All of us are more or less anxious and fearful when faced with uncertain outcomes. And many of us face uncertainties that are far more upsetting than a decision about car repair. In our technology-driven culture, more and more things are new and untested. From power delivery systems to passports, from telephones to tamales, so much has been redesigned or re-engineered that it can seem like very little of what we depend on is guaranteed to be reliable, sustainable or safe. We all need tools to help us maintain equanimity in the face of increasing uncertainty. This is necessary, simply to survive and stay sane.

For myself, I use my martial arts and my music training to help train my brain and body to take uncertainty in stride. It is an explicit element of Kokikai Aikido training to remain calm and centered during an attack, when the outcome is uncertain. And the outcome is uncertain. We train in in ways that ensure our partner's safety, but in real life, you never know. You might do everything right, and, as one of our senior instructors, Leon Brooks says, "Sh*t happens."

Jazz improvisation is all about responding to uncertainty, taking it, molding it, and turning it into something great. Mistakes lead to the greatest ideas...if you keep your ears open and don't freak out. I'm sure many artists and scientists would say the same about their work.

The word training implies consistent, methodical and attentive practice with a goal in mind. If a physical training is going to affect our mental attitude, then we have to train the body and the mind to coordinate and work together.  If you have some kind of training like this in your life, maybe you can use it to help you handle uncertainty, helping provide a shock absorber when you ride over the potholes of life...

Tuesday, March 18, 2014

Creating a Life with Ballast

Ludolf Bakhuizen - Ships Running Aground in a Storm
Ludolf Bakhuizen - Ships Running Aground in a Storm
In my practice of Kokikai Aikido, Maruyama Sensei sometimes talks about creating ballast. If I were a sailboat with no ballast, the high waves would capsize my boat. If my boat has a secure, heavy ballast, my boat will stay on course, even though the highest waves will rock it.

When we're faced with a threatening opponent there are many things that can act like high waves, throwing us off balance. These may not be just physical things (a strong grip, a fast punch). They may be things like our own fear or lack of self-confidence. "Ballast" includes physical aspects (centering, posture, good technique) as well as mental components (believing in yourself, letting go of the outcome, not thinking of yourself as "opposed," but "moving with" the opponent, being mentally relaxed).

Oddly, or maybe not so oddly, this practice of aikido tends to give me more "ballast" in dealing with the storms of daily life as well.

Saturday, March 15, 2014

45 Years of Practice

Kokikai 45th Anniversary Party - photo Bryan Gibbons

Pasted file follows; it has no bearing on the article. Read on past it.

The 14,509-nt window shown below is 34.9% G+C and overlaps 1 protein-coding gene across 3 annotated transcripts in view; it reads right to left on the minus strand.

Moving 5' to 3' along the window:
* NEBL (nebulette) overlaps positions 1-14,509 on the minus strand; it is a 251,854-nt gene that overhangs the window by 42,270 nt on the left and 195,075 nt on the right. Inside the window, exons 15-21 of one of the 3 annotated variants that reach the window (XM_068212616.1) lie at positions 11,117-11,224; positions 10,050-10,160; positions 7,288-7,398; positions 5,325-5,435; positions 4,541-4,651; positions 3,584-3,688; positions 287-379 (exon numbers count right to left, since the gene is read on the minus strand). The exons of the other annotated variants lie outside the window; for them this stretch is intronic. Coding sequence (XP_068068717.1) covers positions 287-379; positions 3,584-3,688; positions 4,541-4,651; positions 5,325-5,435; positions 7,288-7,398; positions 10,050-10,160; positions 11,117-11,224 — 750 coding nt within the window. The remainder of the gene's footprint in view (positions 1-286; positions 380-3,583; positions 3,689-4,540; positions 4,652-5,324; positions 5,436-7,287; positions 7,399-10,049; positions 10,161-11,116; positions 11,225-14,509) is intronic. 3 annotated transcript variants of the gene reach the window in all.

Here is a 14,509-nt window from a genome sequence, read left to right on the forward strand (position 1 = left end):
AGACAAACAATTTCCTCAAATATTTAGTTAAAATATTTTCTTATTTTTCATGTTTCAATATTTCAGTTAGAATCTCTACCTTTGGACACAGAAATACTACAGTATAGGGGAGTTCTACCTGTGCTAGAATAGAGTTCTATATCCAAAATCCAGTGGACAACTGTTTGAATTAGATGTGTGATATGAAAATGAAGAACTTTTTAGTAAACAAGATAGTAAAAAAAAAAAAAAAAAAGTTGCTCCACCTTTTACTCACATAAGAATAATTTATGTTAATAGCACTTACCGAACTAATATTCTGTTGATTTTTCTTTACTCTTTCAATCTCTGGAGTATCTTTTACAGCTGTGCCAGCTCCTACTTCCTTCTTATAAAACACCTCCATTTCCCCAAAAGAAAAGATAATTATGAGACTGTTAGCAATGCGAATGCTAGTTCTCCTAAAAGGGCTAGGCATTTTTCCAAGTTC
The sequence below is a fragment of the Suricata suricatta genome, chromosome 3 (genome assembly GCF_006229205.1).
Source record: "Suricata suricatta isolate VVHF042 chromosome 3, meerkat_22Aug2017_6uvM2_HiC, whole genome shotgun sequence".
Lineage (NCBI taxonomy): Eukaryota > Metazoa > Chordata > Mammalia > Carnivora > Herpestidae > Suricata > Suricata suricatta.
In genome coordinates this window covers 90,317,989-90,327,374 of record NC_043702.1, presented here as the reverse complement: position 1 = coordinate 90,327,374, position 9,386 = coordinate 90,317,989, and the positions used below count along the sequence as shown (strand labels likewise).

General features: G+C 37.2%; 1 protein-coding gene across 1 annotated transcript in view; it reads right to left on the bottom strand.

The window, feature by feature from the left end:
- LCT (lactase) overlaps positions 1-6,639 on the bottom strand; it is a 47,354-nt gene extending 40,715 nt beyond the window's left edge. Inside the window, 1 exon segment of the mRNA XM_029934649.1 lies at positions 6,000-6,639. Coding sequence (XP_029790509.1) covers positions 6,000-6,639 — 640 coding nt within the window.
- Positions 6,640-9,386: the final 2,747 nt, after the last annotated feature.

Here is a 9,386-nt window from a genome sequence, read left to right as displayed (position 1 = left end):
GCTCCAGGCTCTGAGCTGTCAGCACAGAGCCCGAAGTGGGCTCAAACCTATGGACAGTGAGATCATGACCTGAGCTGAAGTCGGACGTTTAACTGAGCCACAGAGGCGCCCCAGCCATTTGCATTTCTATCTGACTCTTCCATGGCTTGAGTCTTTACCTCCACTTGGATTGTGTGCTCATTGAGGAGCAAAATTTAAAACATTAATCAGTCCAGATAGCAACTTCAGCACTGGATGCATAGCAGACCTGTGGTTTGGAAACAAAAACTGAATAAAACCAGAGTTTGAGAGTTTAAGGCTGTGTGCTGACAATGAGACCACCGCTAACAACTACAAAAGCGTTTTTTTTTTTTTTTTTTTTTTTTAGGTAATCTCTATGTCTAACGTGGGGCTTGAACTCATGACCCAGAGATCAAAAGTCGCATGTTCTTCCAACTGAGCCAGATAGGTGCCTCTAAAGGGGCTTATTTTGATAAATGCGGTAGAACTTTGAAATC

Recently I attended Kokikai Aikido Winter Camp. This is always an amazing experience, in which some 300 students of Maruyama Sensei convene to practice under his tutelage. This year was especially memorable as we celebrated the 45th anniversary of Sensei bringing his practice to Philadelphia. Several of the students who attended the gala celebration have been practicing with Sensei for 30, 40, even all 45 of those 45 years.

I was struck, before and after the event, how few people really stick with anything for 45 years. And even if they keep doing the same thing, how many people continue to have enthusiasm and dedication to growing and challenging themselves? In our jobs, in our hobbies, most of us move on to something else, or we "burn out," "tread water," 'til retirement time. That is not the case with Sensei, and it's not the case with his students.

Looking back at the endeavors I have tried and left behind, in each there has come a point where I become either bored or frustrated, had an interpersonal difficulty, or perhaps just timing and life events got in the way. I wondered, "What is different about Kokikai Aikido?" Here's what I came up with:

  • Sensei trains to challenge himself, and he trains others to challenge themselves. We don't get bored, because Sensei is always doing something more, setting the bar higher.
  • At the same time, he makes us feel that if he can do it, we can do it too. He is a person of small stature, with no "special talent," as he puts it (ha!), no special intelligence, no secrets. This is continually encouraging and helps keep us from becoming frustrated.
  • Within the larger group of Kokikai students there is a great deal of interpersonal harmony. This is because of the principles of Kokikai practice. When encountering difficulty, we train to relax and be more calm. Of course not everyone gets along perfectly, but our training does lead to a lot more smooth relationships within the organization.
  • As for timing and life events getting in the way, on my part perhaps it's luck, perhaps it's intent. However, when your practice is rewarding, you will go to some trouble to keep on doing it.
I have the benefit of an organization and a teacher who help inspire me. I give that much more tribute to the person who created the organization, who has continued in his quest to refine and improve what his does. This is one reason why, I think, Sensei is one of the world's greatest living martial artists.